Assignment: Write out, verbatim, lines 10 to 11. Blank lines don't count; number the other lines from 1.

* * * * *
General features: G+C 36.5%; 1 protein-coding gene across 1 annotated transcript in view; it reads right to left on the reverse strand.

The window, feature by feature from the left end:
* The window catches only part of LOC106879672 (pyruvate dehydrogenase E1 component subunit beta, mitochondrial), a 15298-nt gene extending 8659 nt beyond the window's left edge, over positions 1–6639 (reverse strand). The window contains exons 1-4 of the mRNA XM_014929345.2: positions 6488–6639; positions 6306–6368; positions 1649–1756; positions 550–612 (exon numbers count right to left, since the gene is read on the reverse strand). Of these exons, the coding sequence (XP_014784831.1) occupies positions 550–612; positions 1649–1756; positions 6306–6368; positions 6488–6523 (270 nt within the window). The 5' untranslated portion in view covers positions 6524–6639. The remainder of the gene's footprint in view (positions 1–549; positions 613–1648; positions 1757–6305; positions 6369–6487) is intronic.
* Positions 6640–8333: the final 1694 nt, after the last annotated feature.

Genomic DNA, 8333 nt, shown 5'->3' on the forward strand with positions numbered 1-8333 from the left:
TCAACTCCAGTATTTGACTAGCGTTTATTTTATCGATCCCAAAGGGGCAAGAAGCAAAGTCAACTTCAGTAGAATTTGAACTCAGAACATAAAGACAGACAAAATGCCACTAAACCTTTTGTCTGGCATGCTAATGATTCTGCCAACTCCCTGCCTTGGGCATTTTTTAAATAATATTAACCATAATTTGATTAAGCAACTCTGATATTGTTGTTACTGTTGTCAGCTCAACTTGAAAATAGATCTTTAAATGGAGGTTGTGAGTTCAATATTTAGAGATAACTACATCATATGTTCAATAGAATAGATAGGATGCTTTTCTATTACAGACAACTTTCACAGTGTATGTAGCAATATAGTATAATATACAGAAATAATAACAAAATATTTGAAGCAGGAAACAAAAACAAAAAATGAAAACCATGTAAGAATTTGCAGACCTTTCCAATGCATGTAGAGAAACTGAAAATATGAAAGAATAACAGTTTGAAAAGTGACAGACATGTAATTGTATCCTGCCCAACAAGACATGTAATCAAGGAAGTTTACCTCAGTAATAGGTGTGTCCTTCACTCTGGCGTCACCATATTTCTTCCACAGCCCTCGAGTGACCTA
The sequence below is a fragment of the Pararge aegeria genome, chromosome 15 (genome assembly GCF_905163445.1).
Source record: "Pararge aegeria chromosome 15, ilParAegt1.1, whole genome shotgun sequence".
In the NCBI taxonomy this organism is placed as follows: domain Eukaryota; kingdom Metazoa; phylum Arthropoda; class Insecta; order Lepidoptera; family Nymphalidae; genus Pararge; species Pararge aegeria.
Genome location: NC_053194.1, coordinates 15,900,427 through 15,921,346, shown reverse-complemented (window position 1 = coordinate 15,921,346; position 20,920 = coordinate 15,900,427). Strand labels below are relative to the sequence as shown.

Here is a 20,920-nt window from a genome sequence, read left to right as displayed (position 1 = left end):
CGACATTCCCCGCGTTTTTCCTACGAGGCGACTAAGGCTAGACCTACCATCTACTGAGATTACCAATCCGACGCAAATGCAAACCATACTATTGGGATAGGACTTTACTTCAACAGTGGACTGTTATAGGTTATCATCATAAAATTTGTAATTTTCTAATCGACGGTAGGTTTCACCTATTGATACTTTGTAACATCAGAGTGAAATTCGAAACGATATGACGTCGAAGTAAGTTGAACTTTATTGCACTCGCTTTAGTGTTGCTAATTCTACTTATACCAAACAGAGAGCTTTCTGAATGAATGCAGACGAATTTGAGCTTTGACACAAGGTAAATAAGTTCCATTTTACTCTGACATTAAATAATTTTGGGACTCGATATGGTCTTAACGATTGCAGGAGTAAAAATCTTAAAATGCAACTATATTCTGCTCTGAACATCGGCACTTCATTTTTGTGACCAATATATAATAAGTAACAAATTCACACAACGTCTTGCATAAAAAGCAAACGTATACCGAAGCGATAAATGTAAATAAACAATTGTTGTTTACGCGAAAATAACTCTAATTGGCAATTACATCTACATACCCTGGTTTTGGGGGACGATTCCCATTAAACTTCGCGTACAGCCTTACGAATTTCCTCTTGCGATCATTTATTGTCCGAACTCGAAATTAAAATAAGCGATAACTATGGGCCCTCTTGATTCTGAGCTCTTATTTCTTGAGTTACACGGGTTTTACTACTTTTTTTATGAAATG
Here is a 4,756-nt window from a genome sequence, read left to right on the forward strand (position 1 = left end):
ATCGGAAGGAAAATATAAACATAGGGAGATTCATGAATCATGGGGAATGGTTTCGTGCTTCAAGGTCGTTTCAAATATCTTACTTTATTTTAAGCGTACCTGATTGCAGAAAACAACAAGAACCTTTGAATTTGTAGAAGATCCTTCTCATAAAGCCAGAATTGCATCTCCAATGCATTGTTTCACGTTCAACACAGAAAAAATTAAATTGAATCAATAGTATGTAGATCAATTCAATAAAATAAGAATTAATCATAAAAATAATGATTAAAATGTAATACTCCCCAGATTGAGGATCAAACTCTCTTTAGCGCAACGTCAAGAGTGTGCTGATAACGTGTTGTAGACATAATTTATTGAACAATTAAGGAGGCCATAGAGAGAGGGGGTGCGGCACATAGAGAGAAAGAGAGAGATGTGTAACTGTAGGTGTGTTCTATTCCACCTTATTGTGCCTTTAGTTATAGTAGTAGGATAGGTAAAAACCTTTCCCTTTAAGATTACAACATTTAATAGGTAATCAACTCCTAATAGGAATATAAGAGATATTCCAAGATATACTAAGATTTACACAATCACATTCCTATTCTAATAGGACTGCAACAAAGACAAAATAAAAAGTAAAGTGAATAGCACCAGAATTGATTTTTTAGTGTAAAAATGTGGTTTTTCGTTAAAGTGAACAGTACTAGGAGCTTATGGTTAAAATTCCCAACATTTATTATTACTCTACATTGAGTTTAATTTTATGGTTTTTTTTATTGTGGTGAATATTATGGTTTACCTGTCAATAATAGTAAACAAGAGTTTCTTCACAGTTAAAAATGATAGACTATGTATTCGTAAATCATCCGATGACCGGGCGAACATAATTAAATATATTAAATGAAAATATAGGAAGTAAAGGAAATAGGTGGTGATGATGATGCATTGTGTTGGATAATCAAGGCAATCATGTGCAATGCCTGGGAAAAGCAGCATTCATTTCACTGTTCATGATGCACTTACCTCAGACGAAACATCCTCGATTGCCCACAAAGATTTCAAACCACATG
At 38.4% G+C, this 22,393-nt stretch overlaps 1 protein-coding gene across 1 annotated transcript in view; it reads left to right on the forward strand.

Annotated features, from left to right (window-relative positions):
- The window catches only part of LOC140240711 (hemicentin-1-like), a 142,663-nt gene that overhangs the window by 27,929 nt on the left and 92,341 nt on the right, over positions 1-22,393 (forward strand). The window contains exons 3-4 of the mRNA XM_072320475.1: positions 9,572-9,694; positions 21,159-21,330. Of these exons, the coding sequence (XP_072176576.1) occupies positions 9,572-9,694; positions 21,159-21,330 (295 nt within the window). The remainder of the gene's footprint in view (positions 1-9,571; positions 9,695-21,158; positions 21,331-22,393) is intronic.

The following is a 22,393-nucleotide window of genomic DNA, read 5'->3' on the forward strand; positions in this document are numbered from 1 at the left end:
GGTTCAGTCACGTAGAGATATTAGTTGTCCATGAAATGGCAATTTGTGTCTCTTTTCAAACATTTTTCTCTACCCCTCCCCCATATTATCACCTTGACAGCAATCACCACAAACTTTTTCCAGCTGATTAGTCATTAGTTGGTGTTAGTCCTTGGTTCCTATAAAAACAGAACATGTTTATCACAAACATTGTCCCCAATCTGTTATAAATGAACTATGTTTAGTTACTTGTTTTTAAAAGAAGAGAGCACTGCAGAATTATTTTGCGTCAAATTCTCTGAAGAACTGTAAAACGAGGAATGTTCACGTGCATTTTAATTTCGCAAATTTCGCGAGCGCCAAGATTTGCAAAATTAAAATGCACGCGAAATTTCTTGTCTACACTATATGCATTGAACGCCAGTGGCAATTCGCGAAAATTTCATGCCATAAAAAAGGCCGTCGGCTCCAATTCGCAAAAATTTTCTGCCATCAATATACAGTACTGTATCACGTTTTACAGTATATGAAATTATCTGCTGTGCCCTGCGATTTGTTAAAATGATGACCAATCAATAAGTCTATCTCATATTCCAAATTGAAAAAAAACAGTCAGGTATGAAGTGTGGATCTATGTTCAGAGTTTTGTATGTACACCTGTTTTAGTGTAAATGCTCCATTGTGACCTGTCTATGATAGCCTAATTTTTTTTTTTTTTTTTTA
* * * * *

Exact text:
Genome location: NC_053194.1, coordinates 15,900,427 through 15,921,346, shown reverse-complemented (window position 1 = coordinate 15,921,346; position 20,920 = coordinate 15,900,427). Strand labels below are relative to the sequence as shown.

Here is a 20,920-nt window from a genome sequence, read left to right as displayed (position 1 = left end):